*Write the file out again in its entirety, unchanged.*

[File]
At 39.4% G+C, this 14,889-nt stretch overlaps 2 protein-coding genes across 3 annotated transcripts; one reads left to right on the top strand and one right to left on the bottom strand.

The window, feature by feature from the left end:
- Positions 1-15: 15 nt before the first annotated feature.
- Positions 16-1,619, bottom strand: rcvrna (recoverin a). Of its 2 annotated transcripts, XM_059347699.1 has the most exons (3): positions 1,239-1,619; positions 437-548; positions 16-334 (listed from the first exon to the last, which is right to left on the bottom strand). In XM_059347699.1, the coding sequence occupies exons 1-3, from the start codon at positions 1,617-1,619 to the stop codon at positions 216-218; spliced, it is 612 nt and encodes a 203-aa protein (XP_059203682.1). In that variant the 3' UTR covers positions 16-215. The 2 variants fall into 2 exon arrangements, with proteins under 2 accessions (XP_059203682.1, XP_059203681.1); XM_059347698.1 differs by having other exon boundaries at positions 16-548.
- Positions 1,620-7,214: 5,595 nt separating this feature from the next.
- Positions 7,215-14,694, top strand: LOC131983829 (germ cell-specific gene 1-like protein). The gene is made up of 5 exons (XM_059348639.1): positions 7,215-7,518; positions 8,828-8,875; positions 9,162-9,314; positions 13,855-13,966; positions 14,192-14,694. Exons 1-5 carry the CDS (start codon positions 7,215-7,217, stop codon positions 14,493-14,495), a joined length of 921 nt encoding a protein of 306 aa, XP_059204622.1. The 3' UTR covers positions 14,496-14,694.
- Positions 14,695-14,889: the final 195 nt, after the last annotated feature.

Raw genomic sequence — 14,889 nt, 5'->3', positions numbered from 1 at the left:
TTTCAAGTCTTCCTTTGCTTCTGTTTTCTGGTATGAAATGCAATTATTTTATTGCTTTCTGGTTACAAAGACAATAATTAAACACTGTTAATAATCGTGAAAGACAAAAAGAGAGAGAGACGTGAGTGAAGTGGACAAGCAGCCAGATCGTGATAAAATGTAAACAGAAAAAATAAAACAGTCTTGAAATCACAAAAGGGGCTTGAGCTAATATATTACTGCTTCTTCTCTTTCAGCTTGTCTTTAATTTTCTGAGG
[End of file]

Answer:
At 39.4% G+C, this 14,889-nt stretch overlaps 2 protein-coding genes across 3 annotated transcripts; one reads left to right on the top strand and one right to left on the bottom strand.

The window, feature by feature from the left end:
- Positions 1-15: 15 nt before the first annotated feature.
- Positions 16-1,619, bottom strand: rcvrna (recoverin a). Of its 2 annotated transcripts, XM_059347699.1 has the most exons (3): positions 1,239-1,619; positions 437-548; positions 16-334 (listed from the first exon to the last, which is right to left on the bottom strand). In XM_059347699.1, the coding sequence occupies exons 1-3, from the start codon at positions 1,617-1,619 to the stop codon at positions 216-218; spliced, it is 612 nt and encodes a 203-aa protein (XP_059203682.1). In that variant the 3' UTR covers positions 16-215. The 2 variants fall into 2 exon arrangements, with proteins under 2 accessions (XP_059203682.1, XP_059203681.1); XM_059347698.1 differs by having other exon boundaries at positions 16-548.
- Positions 1,620-7,214: 5,595 nt separating this feature from the next.
- Positions 7,215-14,694, top strand: LOC131983829 (germ cell-specific gene 1-like protein). The gene is made up of 5 exons (XM_059348639.1): positions 7,215-7,518; positions 8,828-8,875; positions 9,162-9,314; positions 13,855-13,966; positions 14,192-14,694. Exons 1-5 carry the CDS (start codon positions 7,215-7,217, stop codon positions 14,493-14,495), a joined length of 921 nt encoding a protein of 306 aa, XP_059204622.1. The 3' UTR covers positions 14,496-14,694.
- Positions 14,695-14,889: the final 195 nt, after the last annotated feature.

Raw genomic sequence — 14,889 nt, 5'->3', positions numbered from 1 at the left:
TTTCAAGTCTTCCTTTGCTTCTGTTTTCTGGTATGAAATGCAATTATTTTATTGCTTTCTGGTTACAAAGACAATAATTAAACACTGTTAATAATCGTGAAAGACAAAAAGAGAGAGAGACGTGAGTGAAGTGGACAAGCAGCCAGATCGTGATAAAATGTAAACAGAAAAAATAAAACAGTCTTGAAATCACAAAAGGGGCTTGAGCTAATATATTACTGCTTCTTCTCTTTCAGCTTGTCTTTAATTTTCTGAGG